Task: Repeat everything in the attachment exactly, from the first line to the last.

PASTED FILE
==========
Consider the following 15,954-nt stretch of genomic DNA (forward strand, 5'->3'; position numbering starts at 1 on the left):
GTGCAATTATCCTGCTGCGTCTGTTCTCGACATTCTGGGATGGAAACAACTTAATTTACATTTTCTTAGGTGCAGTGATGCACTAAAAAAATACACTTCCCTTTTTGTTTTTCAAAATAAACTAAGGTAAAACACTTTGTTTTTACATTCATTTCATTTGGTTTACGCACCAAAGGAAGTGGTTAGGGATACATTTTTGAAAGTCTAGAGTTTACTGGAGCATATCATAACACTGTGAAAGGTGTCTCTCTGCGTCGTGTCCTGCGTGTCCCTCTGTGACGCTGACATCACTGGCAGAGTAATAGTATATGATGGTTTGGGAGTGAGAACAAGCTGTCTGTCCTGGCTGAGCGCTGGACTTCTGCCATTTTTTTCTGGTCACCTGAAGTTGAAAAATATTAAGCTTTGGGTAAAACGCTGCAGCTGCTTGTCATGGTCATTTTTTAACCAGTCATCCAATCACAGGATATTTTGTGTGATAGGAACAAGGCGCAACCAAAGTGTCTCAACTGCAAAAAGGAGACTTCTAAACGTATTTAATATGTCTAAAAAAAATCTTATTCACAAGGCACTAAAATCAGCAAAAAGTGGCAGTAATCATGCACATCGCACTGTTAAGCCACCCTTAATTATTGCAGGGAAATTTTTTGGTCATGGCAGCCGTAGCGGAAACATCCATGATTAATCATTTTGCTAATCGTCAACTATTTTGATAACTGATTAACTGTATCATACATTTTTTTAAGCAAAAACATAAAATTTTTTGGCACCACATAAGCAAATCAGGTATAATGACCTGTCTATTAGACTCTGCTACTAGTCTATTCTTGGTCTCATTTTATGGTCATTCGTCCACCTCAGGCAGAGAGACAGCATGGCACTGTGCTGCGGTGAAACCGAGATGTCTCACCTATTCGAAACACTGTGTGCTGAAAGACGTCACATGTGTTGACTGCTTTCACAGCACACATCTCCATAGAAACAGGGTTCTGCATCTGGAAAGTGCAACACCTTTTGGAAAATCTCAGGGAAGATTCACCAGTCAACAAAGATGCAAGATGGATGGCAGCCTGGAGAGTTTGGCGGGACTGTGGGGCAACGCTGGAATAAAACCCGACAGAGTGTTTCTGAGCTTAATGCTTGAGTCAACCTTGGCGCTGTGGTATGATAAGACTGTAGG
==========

Consider the following 15,954-nt stretch of genomic DNA (forward strand, 5'->3'; position numbering starts at 1 on the left):
GTGCAATTATCCTGCTGCGTCTGTTCTCGACATTCTGGGATGGAAACAACTTAATTTACATTTTCTTAGGTGCAGTGATGCACTAAAAAAATACACTTCCCTTTTTGTTTTTCAAAATAAACTAAGGTAAAACACTTTGTTTTTACATTCATTTCATTTGGTTTACGCACCAAAGGAAGTGGTTAGGGATACATTTTTGAAAGTCTAGAGTTTACTGGAGCATATCATAACACTGTGAAAGGTGTCTCTCTGCGTCGTGTCCTGCGTGTCCCTCTGTGACGCTGACATCACTGGCAGAGTAATAGTATATGATGGTTTGGGAGTGAGAACAAGCTGTCTGTCCTGGCTGAGCGCTGGACTTCTGCCATTTTTTTCTGGTCACCTGAAGTTGAAAAATATTAAGCTTTGGGTAAAACGCTGCAGCTGCTTGTCATGGTCATTTTTTAACCAGTCATCCAATCACAGGATATTTTGTGTGATAGGAACAAGGCGCAACCAAAGTGTCTCAACTGCAAAAAGGAGACTTCTAAACGTATTTAATATGTCTAAAAAAAATCTTATTCACAAGGCACTAAAATCAGCAAAAAGTGGCAGTAATCATGCACATCGCACTGTTAAGCCACCCTTAATTATTGCAGGGAAATTTTTTGGTCATGGCAGCCGTAGCGGAAACATCCATGATTAATCATTTTGCTAATCGTCAACTATTTTGATAACTGATTAACTGTATCATACATTTTTTTAAGCAAAAACATAAAATTTTTTGGCACCACATAAGCAAATCAGGTATAATGACCTGTCTATTAGACTCTGCTACTAGTCTATTCTTGGTCTCATTTTATGGTCATTCGTCCACCTCAGGCAGAGAGACAGCATGGCACTGTGCTGCGGTGAAACCGAGATGTCTCACCTATTCGAAACACTGTGTGCTGAAAGACGTCACATGTGTTGACTGCTTTCACAGCACACATCTCCATAGAAACAGGGTTCTGCATCTGGAAAGTGCAACACCTTTTGGAAAATCTCAGGGAAGATTCACCAGTCAACAAAGATGCAAGATGGATGGCAGCCTGGAGAGTTTGGCGGGACTGTGGGGCAACGCTGGAATAAAACCCGACAGAGTGTTTCTGAGCTTAATGCTTGAGTCAACCTTGGCGCTGTGGTATGATAAGACTGTAGG